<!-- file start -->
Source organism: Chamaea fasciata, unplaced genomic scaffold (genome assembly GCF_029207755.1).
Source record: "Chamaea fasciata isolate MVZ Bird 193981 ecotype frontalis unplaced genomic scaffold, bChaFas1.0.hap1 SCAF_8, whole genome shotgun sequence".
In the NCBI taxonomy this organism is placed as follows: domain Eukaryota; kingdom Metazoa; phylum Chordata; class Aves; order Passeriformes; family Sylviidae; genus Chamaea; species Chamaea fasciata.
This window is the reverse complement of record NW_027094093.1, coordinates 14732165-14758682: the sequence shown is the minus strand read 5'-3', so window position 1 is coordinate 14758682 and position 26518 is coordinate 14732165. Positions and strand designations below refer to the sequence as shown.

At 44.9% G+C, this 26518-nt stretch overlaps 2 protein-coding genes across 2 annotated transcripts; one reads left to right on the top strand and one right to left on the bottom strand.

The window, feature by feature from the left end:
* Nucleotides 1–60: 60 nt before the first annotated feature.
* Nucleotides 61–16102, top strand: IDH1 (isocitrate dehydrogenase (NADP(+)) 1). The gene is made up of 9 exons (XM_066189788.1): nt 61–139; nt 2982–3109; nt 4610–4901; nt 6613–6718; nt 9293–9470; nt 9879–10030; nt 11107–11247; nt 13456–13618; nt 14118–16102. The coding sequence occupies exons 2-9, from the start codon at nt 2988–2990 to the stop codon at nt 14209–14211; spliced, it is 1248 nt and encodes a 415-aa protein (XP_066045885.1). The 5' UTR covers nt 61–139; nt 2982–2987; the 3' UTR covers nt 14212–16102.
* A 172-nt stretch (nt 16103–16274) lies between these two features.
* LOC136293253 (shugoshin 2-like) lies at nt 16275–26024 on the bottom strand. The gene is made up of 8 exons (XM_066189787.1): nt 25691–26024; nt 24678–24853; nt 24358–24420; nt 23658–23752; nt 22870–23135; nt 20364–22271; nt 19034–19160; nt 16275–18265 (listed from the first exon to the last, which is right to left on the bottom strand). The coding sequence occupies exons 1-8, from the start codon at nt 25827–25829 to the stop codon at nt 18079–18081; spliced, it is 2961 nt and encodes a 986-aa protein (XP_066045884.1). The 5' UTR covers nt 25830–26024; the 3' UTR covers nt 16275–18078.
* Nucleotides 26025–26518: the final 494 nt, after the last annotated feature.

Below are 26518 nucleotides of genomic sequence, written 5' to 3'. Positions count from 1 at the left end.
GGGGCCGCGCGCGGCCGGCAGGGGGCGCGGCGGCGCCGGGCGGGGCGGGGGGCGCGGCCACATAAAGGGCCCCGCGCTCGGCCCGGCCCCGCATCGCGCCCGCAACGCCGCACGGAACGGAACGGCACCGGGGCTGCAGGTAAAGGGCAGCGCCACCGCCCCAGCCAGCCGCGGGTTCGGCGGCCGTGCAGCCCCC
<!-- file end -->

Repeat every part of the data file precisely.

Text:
Source organism: Chamaea fasciata, unplaced genomic scaffold (genome assembly GCF_029207755.1).
Source record: "Chamaea fasciata isolate MVZ Bird 193981 ecotype frontalis unplaced genomic scaffold, bChaFas1.0.hap1 SCAF_8, whole genome shotgun sequence".
In the NCBI taxonomy this organism is placed as follows: domain Eukaryota; kingdom Metazoa; phylum Chordata; class Aves; order Passeriformes; family Sylviidae; genus Chamaea; species Chamaea fasciata.
This window is the reverse complement of record NW_027094093.1, coordinates 14732165-14758682: the sequence shown is the minus strand read 5'-3', so window position 1 is coordinate 14758682 and position 26518 is coordinate 14732165. Positions and strand designations below refer to the sequence as shown.

At 44.9% G+C, this 26518-nt stretch overlaps 2 protein-coding genes across 2 annotated transcripts; one reads left to right on the top strand and one right to left on the bottom strand.

The window, feature by feature from the left end:
* Nucleotides 1–60: 60 nt before the first annotated feature.
* Nucleotides 61–16102, top strand: IDH1 (isocitrate dehydrogenase (NADP(+)) 1). The gene is made up of 9 exons (XM_066189788.1): nt 61–139; nt 2982–3109; nt 4610–4901; nt 6613–6718; nt 9293–9470; nt 9879–10030; nt 11107–11247; nt 13456–13618; nt 14118–16102. The coding sequence occupies exons 2-9, from the start codon at nt 2988–2990 to the stop codon at nt 14209–14211; spliced, it is 1248 nt and encodes a 415-aa protein (XP_066045885.1). The 5' UTR covers nt 61–139; nt 2982–2987; the 3' UTR covers nt 14212–16102.
* A 172-nt stretch (nt 16103–16274) lies between these two features.
* LOC136293253 (shugoshin 2-like) lies at nt 16275–26024 on the bottom strand. The gene is made up of 8 exons (XM_066189787.1): nt 25691–26024; nt 24678–24853; nt 24358–24420; nt 23658–23752; nt 22870–23135; nt 20364–22271; nt 19034–19160; nt 16275–18265 (listed from the first exon to the last, which is right to left on the bottom strand). The coding sequence occupies exons 1-8, from the start codon at nt 25827–25829 to the stop codon at nt 18079–18081; spliced, it is 2961 nt and encodes a 986-aa protein (XP_066045884.1). The 5' UTR covers nt 25830–26024; the 3' UTR covers nt 16275–18078.
* Nucleotides 26025–26518: the final 494 nt, after the last annotated feature.

Below are 26518 nucleotides of genomic sequence, written 5' to 3'. Positions count from 1 at the left end.
GGGGCCGCGCGCGGCCGGCAGGGGGCGCGGCGGCGCCGGGCGGGGCGGGGGGCGCGGCCACATAAAGGGCCCCGCGCTCGGCCCGGCCCCGCATCGCGCCCGCAACGCCGCACGGAACGGAACGGCACCGGGGCTGCAGGTAAAGGGCAGCGCCACCGCCCCAGCCAGCCGCGGGTTCGGCGGCCGTGCAGCCCCC